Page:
1. In the immediately previous post, I observed that I now find myself enjoying the leisure that will allow me “to engage in some serious thinking in the philosophy of mathematics.” More specifically, I announced my intention “to begin the preparation necessary for the rewriting, the much needed rewriting, of Quantity and Reality. The Bases of an Aristotelian Philosophy of Mathematics,” the doctoral dissertation I wrote and defended nearly forty years age, but which, however, left me then and leaves me now quite dissatisfied. I also let it be known that, given that which I have begun to understand, the rewritten document would be so restricted as to warrant the title the present series of posts bears, Number and Reality, along with the sub-title, The Bases of an Aristotelian Philosophy of Arithmetic.
I further announced that I would be using Stewart Shapiro’s accessible and lucid introduction to the philosophy of mathematics, Thinking about Mathematics. The Philosophy of Mathematics,* as an initial guide for my reflections. And, as I closed the post, I invited any and all interested parties to join with me in those reflections.
It is my intention, then, using Shapiro’s Thinking about Mathematics as an initial guide, to begin the preparation necessary for the rewriting, the much needed rewriting, of Quantity and Reality and to record the progress that I hope to make in that preparation in the form of posts to this blog. And it is my hope that others will join with me in discussions of those reflections.
2. The aim specific to the present post is that of coming to an initial judgment about the logically first step that the philosophy of arithmetic motivating “Number and Reality” needs to take. I’ll have the coming to that initial judgment arise out of a reading of the first paragraph of the preface to Thinking about Mathematics. It reads:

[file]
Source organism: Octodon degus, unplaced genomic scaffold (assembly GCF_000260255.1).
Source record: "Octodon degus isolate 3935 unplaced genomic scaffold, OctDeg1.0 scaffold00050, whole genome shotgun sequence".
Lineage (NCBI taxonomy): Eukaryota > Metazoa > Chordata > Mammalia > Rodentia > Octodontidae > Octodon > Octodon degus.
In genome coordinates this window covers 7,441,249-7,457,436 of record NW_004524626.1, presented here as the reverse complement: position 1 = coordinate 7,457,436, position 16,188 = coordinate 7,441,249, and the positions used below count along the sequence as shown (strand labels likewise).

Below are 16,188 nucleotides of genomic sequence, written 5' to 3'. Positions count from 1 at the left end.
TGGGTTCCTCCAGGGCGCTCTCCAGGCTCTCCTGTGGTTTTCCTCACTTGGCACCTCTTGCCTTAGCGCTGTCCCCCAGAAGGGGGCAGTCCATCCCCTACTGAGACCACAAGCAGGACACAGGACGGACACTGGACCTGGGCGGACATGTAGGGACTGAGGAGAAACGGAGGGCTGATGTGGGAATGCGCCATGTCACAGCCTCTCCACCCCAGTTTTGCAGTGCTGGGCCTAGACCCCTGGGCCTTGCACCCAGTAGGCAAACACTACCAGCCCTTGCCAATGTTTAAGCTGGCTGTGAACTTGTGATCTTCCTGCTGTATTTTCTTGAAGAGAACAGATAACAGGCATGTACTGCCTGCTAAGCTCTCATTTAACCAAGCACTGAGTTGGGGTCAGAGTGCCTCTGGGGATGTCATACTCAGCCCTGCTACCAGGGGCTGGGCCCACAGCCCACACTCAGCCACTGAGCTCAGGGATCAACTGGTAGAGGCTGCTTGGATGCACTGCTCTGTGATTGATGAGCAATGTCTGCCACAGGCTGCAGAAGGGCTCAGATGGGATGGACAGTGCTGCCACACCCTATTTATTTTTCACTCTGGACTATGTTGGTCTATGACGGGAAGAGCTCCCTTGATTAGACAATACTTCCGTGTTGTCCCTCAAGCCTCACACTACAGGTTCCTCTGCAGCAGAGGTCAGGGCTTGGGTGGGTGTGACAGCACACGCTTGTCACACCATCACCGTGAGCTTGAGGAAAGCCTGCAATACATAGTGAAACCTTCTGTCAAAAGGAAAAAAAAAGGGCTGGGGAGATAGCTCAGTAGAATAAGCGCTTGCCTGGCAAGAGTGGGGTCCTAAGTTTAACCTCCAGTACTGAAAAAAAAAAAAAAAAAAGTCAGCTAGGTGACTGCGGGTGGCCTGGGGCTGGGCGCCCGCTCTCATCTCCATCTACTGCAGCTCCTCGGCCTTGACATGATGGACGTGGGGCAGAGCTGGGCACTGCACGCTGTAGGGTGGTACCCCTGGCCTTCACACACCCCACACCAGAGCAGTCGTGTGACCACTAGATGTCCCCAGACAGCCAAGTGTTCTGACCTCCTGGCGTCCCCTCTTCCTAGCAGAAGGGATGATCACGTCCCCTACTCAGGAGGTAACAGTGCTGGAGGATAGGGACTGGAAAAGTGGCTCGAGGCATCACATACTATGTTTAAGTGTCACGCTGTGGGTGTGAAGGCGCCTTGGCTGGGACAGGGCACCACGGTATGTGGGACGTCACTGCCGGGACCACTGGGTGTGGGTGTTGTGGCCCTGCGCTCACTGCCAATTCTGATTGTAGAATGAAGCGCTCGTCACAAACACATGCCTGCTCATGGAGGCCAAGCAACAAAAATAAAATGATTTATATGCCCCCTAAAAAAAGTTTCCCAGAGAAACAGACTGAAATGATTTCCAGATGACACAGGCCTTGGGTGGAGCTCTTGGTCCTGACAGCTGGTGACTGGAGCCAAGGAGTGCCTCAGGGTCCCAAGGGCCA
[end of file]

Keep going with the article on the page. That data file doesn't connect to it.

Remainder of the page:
This is a philosophy book about mathematics. There are, first of all, matters of metaphysics. What is mathematics all about? Does it have a subject matter? What is this subject matter? What are numbers, sets, points, functions, and so on? Then there are semantics matters. What do mathematical statements mean? What is the nature of mathematical truth? And epistemology. How is mathematics known? What is its methodology? Is observation involved, or is it a purely mental exercise? How are disputes among mathematicians adjudicated? What is a proof? Are proofs absolutely certain, immune from rational doubt? What is the logic of mathematics? Are there unknowable mathematical truths?
3. The opening two sentences raise several significant questions. The one is:
What is philosophy?
The second is:
What is mathematics?
The third is:
What is metaphysics?
A fourth is, or a few more questions are:
What are the relations between and among philosophy, mathematics, and metaphysics?
These are all questions that we will have to answer, at some future point in this series of posts. For now, however, let’s content ourselves with a possible answer to the question of what philosophy is, suggested by the rest of the paragraph, that philosophy is an intellectual activity that asks questions like the ones the paragraph poses.
3. The paragraph itself contains three sets of questions. The first set contains, as Shapiro tells us, questions about the metaphysics of mathematics, the second set contains questions about the semantics of mathematics, and the third set contains questions about the epistemology of mathematics (two more questions raise their head, about semantics and epistemology). In the present post we’ll do some initial thinking focused on the first set alone of the questions Shapiro himself asks, though that initial thinking will itself include yet more questions.
The first set of questions contains four questions. Now the first question, “What is mathematics all about?” is a complex question, complex in that it presupposes an affirmative answer to the logically prior question, “Is there something that mathematics is all about?” (I am, of course, not saying that this complex question is an example of the fallacious argument, or fallacy, of the complex question. Ditto for the further complex questions that we will take note of presently.)
The latter question, “Is there something that mathematics is all about?” is equivalent to Shapiro’s second question, “Does it have a subject matter?” This is so at least if that which mathematics is “all about” is identical with its “subject matter.” And, if that is the case, then the third question, “What is this subject matter?” is equivalent to the first, “What is mathematics all about?” It, the third question, is then also a complex question, one presupposing an affirmative answer to the second.